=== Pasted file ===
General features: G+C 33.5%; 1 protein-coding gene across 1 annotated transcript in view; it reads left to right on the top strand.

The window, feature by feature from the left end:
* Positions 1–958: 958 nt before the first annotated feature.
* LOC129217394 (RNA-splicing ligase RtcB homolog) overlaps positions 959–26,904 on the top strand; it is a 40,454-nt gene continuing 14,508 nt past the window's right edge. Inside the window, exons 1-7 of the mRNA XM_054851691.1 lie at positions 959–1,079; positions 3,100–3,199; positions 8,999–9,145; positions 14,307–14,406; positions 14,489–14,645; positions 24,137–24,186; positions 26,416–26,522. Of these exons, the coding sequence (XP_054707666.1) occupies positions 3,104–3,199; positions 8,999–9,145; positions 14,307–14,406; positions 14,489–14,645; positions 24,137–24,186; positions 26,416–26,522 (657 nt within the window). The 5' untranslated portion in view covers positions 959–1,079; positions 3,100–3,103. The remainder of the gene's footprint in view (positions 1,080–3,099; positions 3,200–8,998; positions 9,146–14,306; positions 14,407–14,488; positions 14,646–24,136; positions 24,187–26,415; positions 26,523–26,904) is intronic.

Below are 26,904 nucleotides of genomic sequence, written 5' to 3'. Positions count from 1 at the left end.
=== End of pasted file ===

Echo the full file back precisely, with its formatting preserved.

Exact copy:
General features: G+C 33.5%; 1 protein-coding gene across 1 annotated transcript in view; it reads left to right on the top strand.

The window, feature by feature from the left end:
* Positions 1–958: 958 nt before the first annotated feature.
* LOC129217394 (RNA-splicing ligase RtcB homolog) overlaps positions 959–26,904 on the top strand; it is a 40,454-nt gene continuing 14,508 nt past the window's right edge. Inside the window, exons 1-7 of the mRNA XM_054851691.1 lie at positions 959–1,079; positions 3,100–3,199; positions 8,999–9,145; positions 14,307–14,406; positions 14,489–14,645; positions 24,137–24,186; positions 26,416–26,522. Of these exons, the coding sequence (XP_054707666.1) occupies positions 3,104–3,199; positions 8,999–9,145; positions 14,307–14,406; positions 14,489–14,645; positions 24,137–24,186; positions 26,416–26,522 (657 nt within the window). The 5' untranslated portion in view covers positions 959–1,079; positions 3,100–3,103. The remainder of the gene's footprint in view (positions 1,080–3,099; positions 3,200–8,998; positions 9,146–14,306; positions 14,407–14,488; positions 14,646–24,136; positions 24,187–26,415; positions 26,523–26,904) is intronic.

Below are 26,904 nucleotides of genomic sequence, written 5' to 3'. Positions count from 1 at the left end.